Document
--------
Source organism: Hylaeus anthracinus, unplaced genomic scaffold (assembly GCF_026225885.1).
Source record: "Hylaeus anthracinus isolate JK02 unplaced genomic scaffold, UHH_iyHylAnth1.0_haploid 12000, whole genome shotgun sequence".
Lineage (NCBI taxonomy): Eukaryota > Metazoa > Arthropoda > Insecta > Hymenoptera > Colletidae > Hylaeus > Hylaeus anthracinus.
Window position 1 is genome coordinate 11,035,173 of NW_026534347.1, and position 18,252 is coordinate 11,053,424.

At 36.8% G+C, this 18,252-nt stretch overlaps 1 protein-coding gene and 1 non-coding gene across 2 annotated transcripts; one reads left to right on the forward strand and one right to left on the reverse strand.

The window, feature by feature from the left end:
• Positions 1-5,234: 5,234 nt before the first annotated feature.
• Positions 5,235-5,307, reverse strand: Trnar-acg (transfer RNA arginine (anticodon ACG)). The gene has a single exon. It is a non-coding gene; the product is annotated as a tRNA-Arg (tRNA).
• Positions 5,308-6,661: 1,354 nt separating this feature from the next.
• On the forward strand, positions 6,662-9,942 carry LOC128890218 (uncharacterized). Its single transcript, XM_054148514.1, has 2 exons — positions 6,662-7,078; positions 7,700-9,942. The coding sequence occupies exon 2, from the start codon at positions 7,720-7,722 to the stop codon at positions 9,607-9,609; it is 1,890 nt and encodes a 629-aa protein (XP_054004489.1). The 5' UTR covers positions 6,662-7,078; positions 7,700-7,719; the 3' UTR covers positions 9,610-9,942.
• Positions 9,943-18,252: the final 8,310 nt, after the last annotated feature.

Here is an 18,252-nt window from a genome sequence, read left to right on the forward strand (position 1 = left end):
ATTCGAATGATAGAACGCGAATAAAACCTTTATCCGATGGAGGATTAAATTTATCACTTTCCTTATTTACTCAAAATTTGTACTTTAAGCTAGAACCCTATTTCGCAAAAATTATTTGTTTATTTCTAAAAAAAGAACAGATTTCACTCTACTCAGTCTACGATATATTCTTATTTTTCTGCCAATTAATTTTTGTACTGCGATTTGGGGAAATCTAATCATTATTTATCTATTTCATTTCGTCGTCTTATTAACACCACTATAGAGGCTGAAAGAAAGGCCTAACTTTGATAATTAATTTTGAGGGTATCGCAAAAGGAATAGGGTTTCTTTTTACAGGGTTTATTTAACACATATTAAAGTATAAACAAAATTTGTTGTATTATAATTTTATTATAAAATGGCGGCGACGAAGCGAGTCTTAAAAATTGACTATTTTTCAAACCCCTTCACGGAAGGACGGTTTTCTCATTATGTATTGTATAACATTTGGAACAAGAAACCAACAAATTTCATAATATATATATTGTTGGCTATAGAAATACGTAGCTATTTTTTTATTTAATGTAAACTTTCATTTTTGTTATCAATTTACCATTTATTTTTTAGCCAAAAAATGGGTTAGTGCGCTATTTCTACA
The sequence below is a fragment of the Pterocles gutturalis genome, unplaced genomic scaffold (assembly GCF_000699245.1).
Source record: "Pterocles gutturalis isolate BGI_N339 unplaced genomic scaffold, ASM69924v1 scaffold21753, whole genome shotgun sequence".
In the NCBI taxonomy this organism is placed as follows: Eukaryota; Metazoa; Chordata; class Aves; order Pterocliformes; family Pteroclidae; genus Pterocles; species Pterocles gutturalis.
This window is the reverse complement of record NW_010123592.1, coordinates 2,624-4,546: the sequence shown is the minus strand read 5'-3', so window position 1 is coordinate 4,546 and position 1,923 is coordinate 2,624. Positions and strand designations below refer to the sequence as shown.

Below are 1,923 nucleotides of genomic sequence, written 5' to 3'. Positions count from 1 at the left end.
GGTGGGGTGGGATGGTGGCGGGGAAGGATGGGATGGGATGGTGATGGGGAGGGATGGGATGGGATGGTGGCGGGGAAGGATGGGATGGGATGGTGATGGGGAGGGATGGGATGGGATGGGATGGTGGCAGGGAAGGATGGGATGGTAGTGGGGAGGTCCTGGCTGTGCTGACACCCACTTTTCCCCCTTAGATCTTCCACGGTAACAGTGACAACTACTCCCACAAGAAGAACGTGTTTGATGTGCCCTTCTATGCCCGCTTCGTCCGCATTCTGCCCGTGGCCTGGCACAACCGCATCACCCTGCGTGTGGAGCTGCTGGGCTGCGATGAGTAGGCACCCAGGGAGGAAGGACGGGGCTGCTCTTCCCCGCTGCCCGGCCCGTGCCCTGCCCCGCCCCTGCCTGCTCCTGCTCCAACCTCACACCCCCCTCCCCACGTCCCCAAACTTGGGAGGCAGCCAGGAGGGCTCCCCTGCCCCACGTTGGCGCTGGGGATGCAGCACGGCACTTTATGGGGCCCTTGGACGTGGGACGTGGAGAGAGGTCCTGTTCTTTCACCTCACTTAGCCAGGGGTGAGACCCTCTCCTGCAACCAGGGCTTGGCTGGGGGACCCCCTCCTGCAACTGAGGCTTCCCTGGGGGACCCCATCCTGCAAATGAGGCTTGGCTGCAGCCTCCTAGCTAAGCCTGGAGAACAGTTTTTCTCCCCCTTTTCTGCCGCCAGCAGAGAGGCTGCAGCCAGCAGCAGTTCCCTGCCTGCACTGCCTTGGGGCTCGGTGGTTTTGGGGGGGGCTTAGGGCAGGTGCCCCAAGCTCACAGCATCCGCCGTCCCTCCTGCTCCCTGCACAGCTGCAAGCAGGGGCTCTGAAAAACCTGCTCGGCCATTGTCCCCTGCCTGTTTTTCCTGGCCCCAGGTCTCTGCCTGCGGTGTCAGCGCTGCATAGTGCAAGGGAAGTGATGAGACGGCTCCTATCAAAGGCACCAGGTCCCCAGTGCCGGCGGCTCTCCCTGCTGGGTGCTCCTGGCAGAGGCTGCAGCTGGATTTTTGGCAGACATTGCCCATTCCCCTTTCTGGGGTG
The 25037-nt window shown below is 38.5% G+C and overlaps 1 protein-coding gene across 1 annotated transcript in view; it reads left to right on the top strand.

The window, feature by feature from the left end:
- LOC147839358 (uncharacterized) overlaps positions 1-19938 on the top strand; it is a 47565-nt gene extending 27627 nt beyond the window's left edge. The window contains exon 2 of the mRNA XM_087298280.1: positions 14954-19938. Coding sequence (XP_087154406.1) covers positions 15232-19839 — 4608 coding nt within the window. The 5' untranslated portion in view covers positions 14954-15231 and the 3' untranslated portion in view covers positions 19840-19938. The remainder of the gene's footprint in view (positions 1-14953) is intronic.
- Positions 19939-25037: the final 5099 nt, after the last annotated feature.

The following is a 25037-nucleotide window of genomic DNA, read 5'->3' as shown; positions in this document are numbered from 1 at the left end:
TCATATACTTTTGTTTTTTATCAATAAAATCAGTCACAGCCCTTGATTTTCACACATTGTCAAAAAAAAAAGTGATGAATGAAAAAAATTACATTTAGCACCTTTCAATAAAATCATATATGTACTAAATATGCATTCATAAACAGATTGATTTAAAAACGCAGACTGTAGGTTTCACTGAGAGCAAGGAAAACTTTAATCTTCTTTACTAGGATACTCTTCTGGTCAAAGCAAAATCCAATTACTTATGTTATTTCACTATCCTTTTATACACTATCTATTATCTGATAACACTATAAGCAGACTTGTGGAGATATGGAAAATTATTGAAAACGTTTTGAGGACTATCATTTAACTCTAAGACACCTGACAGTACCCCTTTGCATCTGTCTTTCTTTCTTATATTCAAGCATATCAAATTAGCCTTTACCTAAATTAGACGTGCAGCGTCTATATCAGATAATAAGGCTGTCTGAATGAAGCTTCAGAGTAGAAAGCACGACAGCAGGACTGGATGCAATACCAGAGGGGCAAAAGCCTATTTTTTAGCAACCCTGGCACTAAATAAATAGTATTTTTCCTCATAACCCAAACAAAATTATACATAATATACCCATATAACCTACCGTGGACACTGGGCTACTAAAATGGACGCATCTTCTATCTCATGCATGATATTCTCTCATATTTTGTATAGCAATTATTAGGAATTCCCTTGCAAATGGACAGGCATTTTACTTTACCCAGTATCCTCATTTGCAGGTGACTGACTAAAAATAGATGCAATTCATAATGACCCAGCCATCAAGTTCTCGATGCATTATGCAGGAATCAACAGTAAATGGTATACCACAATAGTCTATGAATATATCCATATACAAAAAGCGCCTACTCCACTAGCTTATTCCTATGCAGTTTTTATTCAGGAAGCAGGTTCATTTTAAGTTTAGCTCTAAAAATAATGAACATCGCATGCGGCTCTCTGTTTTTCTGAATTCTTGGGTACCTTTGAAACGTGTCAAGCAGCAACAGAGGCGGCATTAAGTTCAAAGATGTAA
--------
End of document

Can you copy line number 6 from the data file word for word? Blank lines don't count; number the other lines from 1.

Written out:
The window, feature by feature from the left end: